Vicarious Liability: Assault at Christmas Party

20 December 2016

Is a company vicariously liable for injuries caused by an employee after a work Christmas party has ended?

No, held the High Court in Bellman v Northampton Recruitment.

The case involved an assault of a manager by a director after a Christmas party. Following a work Christmas party the two, along with other colleagues, went on to a hotel and continued drinking until the assault occurred at 3.00 am. The assault caused serious brain injury to the manager and the decision was taken to sue the company, and in effect its insurers, rather than the director personally.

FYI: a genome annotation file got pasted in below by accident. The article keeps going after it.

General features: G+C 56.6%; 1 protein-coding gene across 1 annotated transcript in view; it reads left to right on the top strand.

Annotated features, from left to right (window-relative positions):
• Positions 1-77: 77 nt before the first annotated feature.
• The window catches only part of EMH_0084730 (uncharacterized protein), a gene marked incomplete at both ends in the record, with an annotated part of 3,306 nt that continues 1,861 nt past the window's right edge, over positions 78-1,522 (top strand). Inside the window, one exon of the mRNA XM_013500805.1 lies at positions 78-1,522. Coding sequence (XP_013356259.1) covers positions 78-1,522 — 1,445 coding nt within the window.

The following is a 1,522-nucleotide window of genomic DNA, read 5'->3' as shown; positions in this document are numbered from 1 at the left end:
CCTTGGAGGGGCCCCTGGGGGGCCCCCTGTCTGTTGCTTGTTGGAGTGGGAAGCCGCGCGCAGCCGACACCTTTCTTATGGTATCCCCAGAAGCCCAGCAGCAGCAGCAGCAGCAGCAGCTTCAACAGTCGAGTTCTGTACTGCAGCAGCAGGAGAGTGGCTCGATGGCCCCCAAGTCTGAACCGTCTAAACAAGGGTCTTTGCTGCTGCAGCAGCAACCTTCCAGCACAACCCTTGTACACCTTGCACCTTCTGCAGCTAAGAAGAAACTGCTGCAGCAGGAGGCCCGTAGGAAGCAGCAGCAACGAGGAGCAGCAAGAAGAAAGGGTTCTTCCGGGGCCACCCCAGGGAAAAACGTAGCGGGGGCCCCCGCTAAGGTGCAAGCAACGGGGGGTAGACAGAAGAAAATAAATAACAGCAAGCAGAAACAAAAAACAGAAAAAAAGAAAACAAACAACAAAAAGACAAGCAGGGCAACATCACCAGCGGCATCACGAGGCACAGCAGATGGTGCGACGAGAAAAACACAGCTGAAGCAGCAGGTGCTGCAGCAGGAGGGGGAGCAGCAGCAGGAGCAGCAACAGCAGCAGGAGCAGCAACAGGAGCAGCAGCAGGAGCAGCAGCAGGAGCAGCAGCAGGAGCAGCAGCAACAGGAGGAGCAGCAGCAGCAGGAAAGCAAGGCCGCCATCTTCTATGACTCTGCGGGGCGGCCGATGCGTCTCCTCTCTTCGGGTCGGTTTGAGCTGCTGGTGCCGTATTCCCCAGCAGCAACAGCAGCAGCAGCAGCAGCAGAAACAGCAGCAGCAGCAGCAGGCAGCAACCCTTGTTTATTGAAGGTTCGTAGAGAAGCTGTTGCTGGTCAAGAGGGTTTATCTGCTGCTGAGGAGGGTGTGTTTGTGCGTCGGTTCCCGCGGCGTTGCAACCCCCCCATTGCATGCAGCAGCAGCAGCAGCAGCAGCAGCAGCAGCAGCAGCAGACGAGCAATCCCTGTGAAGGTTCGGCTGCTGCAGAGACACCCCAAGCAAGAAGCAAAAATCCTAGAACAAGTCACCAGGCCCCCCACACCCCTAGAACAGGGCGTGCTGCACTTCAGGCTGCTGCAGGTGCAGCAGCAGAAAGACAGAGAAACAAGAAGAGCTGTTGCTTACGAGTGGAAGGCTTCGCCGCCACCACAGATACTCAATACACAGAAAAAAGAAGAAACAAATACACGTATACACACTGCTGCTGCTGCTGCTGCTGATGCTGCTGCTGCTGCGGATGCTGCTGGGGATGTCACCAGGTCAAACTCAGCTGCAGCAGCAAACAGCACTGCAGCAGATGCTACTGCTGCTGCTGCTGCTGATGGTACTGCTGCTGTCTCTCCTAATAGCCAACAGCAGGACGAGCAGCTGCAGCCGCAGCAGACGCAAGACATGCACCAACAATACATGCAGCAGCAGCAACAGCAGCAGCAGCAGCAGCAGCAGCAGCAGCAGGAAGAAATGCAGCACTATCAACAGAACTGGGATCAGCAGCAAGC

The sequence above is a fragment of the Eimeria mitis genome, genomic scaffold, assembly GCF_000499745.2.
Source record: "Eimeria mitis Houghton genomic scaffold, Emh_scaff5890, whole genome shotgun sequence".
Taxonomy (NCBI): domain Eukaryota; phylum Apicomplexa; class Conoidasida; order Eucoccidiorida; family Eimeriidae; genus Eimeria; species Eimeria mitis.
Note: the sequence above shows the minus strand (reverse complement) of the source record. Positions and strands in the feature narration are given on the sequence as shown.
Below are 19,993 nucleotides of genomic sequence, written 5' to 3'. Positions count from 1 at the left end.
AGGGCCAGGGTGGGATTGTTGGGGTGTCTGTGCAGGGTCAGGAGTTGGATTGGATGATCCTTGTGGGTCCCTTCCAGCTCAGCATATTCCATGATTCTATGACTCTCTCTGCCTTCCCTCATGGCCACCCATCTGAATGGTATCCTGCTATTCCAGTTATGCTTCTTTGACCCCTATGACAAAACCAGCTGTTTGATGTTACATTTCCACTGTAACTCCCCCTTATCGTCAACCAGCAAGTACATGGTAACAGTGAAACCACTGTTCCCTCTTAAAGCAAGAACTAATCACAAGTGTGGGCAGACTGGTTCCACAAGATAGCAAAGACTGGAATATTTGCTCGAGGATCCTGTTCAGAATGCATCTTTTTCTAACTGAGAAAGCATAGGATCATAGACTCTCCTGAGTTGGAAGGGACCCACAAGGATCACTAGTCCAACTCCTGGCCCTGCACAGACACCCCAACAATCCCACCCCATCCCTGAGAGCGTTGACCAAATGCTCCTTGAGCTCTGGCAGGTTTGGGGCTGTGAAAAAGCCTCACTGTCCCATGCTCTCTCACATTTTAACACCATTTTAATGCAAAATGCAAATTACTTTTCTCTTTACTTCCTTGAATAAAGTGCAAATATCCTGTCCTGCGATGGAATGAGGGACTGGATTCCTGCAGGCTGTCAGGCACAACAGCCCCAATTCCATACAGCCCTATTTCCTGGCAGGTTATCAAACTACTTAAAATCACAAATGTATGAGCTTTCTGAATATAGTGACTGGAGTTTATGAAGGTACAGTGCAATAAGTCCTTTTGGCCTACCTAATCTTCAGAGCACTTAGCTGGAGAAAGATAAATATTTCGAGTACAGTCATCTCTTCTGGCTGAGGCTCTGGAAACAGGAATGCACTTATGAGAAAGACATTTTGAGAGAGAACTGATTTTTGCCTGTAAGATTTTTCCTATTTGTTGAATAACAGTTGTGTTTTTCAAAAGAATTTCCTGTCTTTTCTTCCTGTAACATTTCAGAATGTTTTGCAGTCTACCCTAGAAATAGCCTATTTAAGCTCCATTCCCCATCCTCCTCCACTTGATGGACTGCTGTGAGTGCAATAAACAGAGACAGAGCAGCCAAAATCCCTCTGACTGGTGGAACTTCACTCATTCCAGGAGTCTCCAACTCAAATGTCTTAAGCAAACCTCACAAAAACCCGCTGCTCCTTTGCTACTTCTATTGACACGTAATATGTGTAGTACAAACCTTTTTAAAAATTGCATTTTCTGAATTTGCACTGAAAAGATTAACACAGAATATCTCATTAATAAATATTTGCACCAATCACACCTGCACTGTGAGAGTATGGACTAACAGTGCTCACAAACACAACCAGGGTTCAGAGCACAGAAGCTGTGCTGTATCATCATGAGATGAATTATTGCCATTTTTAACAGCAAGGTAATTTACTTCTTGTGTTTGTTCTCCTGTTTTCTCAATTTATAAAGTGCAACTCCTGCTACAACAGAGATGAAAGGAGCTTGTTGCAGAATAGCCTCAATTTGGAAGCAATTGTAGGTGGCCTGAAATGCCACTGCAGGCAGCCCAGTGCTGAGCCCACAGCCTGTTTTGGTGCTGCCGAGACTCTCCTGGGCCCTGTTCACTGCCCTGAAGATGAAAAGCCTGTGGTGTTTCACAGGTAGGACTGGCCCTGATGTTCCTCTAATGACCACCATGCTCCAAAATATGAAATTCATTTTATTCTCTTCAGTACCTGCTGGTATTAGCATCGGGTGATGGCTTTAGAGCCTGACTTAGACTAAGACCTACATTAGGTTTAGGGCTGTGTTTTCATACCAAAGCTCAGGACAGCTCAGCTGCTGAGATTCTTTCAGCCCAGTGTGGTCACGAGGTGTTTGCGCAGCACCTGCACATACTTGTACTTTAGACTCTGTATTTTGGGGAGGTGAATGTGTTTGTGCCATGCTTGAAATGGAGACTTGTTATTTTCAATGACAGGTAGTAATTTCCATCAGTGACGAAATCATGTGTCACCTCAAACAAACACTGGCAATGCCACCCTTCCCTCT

The question arose whether at the time the director struck the blow, was he 'acting in the course or scope of his employment" so as to make the company vicariously liable? The Judge held that the company could have been liable if the blow had been struck during the Christmas party itself, but the assault in the hotel occurred after the party during a private drinking session and so the company was not vicariously liable.

The judgment provides useful analysis of the authorities on various liability, and a timely reminder to companies that they could be held responsible for improper behaviour at works events, especially where alcohol is flowing freely.

With thanks to Daniel Barnett’s employment law bulletin which provided the details of this case.